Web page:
One of the major such roles concerned the theory of perspective, which in turn provided an important impetus in the development of projective geometry. Mathematical advances in this area were made in the 17th century by people like Desargues (whose work, unfortunately, was not given the attention it deserved at the time, but which would be re-discovered in the 19th century). The work of Desargues is one of the topics covered in chapter 6 (“The Development of Geometry in the 17th and 18th Centuries”), along with other major geometric advances such as analytic geometry and a renewed interest (by people such as Saccheri, Lambert and others) in attempting to prove Euclid’s parallel postulate from the remaining axioms of Euclidean geometry, thereby “vindicating” Euclid. (For more details on this, see the informative review of Saccheri’s book *Euclid Vindicated from Every Blemish*.) Of course, all these attempts were in vain, and in the 19th century it was established that all such attempts* had* to be in vain, because models could be produced showing that hyperbolic geometry (a geometry we get when we replace the Euclidean parallel postulate by the contradictory assertion that through a point \(P\) not on line \(\ell\), there exist at least two lines parallel to \(\ell\)) was as consistent as Euclidean geometry.

These issues, and others, are, in turn, covered in chapter 7 (“New Paths of Geometry in the 19th Century”). The 19th century was a very eventful time for geometry, and, in addition to non-Euclidean geometry, this chapter discusses the various directions taken by the subject in this period, including: differential geometry, the use of vectors and the development of* n*-dimensional geometry, Klein’s “Erlangen Programme” and the theory of transformation groups, and the development of topology, both point-set and algebraic.

A final chapter (“Geometry in the 20th Century”) addresses modern issues, including foundational questions (there’s a good discussion of Hilbert’s *Foundations of Geometry*) as well as modern connections between geometry and science, art and computers. The discussion here goes a bit deeper than in a number of other books; for example, the authors describe as “generally known” the relationship between geometry and special and general relativity, and assert that one of the main goals of this section is to “make the reader look at completely different applications of geometry in physics, as well as chemistry, biology and geosciences.” However, recognizing that their assumption of general knowledge of the connections with relativity may be optimistic, the authors do survey this as well. (“Nevertheless, let us first look at what the reader expects.”)

The topic coverage throughout is excellent, and readers should learn a great deal from this book. For example, the discussion of the classical straightedge/compass problems of antiquity addresses not only the impossibility of trisecting an angle (which many students at least hear about as undergraduates, albeit in passing) but also the fact that the Greeks had developed tools other than compass and straightedge for this and other constructions (which, I think, many students do *not* know about). So, for example, there is mention of Archimedes’ trisection construction with a marked straightedge, Nicomedes’ construction using a conchoid, and Hippias’ quadratrix.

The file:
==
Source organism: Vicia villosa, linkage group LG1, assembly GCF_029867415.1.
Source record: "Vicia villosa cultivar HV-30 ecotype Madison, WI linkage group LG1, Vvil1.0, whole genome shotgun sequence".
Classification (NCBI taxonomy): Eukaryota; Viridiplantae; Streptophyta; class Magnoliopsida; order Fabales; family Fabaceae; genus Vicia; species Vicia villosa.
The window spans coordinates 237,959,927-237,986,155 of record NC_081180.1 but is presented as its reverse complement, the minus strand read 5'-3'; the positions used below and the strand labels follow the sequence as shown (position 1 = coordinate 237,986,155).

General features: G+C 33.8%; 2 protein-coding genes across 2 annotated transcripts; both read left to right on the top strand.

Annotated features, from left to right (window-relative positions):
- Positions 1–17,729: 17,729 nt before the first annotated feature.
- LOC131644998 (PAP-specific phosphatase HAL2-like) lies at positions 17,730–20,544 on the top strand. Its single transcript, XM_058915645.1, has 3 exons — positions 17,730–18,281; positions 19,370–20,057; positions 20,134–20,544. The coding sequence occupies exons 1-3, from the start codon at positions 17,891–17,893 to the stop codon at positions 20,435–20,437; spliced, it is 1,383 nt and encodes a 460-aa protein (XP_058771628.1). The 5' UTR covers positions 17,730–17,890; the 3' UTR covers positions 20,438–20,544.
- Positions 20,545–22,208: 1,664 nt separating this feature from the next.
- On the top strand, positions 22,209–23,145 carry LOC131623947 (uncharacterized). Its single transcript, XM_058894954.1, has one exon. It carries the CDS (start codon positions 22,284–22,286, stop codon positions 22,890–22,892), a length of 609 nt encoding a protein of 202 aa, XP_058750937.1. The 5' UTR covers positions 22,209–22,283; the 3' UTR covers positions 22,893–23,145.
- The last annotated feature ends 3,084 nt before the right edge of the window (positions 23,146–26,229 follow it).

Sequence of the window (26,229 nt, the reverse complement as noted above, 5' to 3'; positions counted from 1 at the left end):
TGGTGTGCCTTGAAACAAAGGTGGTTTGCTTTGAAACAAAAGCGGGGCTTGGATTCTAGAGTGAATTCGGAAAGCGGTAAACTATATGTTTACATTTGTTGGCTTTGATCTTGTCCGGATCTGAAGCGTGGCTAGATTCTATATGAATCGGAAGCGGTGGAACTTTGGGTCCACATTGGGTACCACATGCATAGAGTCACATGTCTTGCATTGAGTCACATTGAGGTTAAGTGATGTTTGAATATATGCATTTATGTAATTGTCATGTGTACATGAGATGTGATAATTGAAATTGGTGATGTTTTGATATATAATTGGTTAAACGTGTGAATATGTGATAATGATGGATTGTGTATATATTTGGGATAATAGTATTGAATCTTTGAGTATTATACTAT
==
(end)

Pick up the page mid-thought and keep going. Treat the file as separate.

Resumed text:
Because of the book’s chronological approach, a person interested in a particular topic may have to look through several chapters to get a full account of it. So, for example, somebody who is interested in the historical development of non-Euclidean geometry will find useful discussions in chapters 2 (talking about Euclid’s fifth postulate), 3 (early attempts by Islamic mathematicians to prove the fifth postulate), 6 (work of Saccheri and Lambert), 7 (Bolyai, Lobachevsky and the existence of models of hyperbolic geometry) and 8 (applications of non-Euclidean geometry to science and art). This is, of course, not a criticism; the subject of non-Euclidean geometry did not spring into existence all at once, and to the extent that the book conveys the slow process by which this revolution in mathematics took place, that is all to the good.

The translation from the German is occasionally a bit idiosyncratic (an exercise on page 559, for example, asks the student to “[l]ook for different positions of the Desarguesian figure in this model, so that the theorem is not fulfilled respectively”) but not such as to cause any real difficulties. The authors have, in fact, taken pains to make the exposition useful and reader-friendly. For example, in addition to the large number of attractive figures, each chapter is bookended with boxed summary pages: at the beginning of each chapter there is an historical timeline for the time period covered by that chapter, and at the end of almost every chapter there is a boxed chart entitled “Essential contents of geometry in …” with the appropriate time period filled in and the major developments of geometry in that time period summarized quickly. There are two very good indices (one devoted to names, the other subjects) and an extensive list of references. The authors’ attempt to relate geometry to culture should also have pedagogical benefits.

As I said before, this is an important and valuable book. If you like either geometry or the history of mathematics, take a look at it.

Mark Hunacek (mhunacek@iastate.edu) teaches mathematics at Iowa State University.